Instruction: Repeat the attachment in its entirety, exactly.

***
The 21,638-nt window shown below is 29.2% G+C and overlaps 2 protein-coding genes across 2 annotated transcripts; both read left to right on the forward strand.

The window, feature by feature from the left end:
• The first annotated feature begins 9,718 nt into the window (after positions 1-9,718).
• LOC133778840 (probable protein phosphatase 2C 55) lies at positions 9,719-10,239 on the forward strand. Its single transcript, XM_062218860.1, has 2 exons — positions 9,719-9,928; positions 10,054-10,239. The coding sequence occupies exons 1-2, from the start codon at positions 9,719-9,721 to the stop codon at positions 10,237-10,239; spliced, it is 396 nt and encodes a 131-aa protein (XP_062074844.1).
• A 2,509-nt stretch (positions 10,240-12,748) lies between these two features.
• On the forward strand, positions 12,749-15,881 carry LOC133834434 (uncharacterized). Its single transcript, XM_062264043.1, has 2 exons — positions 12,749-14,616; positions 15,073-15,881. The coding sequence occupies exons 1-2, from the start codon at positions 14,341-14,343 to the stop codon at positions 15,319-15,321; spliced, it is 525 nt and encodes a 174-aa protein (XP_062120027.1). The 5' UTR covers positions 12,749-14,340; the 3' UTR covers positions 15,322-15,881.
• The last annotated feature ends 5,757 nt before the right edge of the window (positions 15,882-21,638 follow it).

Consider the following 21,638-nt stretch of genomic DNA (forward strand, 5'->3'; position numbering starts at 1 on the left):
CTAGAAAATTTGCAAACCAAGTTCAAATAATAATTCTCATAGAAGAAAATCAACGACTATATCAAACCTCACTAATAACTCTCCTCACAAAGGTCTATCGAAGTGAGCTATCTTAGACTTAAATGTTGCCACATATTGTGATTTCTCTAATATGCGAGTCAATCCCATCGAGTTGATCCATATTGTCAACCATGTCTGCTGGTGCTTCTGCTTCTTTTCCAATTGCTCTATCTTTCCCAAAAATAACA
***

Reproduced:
The 21,638-nt window shown below is 29.2% G+C and overlaps 2 protein-coding genes across 2 annotated transcripts; both read left to right on the forward strand.

The window, feature by feature from the left end:
• The first annotated feature begins 9,718 nt into the window (after positions 1-9,718).
• LOC133778840 (probable protein phosphatase 2C 55) lies at positions 9,719-10,239 on the forward strand. Its single transcript, XM_062218860.1, has 2 exons — positions 9,719-9,928; positions 10,054-10,239. The coding sequence occupies exons 1-2, from the start codon at positions 9,719-9,721 to the stop codon at positions 10,237-10,239; spliced, it is 396 nt and encodes a 131-aa protein (XP_062074844.1).
• A 2,509-nt stretch (positions 10,240-12,748) lies between these two features.
• On the forward strand, positions 12,749-15,881 carry LOC133834434 (uncharacterized). Its single transcript, XM_062264043.1, has 2 exons — positions 12,749-14,616; positions 15,073-15,881. The coding sequence occupies exons 1-2, from the start codon at positions 14,341-14,343 to the stop codon at positions 15,319-15,321; spliced, it is 525 nt and encodes a 174-aa protein (XP_062120027.1). The 5' UTR covers positions 12,749-14,340; the 3' UTR covers positions 15,322-15,881.
• The last annotated feature ends 5,757 nt before the right edge of the window (positions 15,882-21,638 follow it).

Consider the following 21,638-nt stretch of genomic DNA (forward strand, 5'->3'; position numbering starts at 1 on the left):
CTAGAAAATTTGCAAACCAAGTTCAAATAATAATTCTCATAGAAGAAAATCAACGACTATATCAAACCTCACTAATAACTCTCCTCACAAAGGTCTATCGAAGTGAGCTATCTTAGACTTAAATGTTGCCACATATTGTGATTTCTCTAATATGCGAGTCAATCCCATCGAGTTGATCCATATTGTCAACCATGTCTGCTGGTGCTTCTGCTTCTTTTCCAATTGCTCTATCTTTCCCAAAAATAACA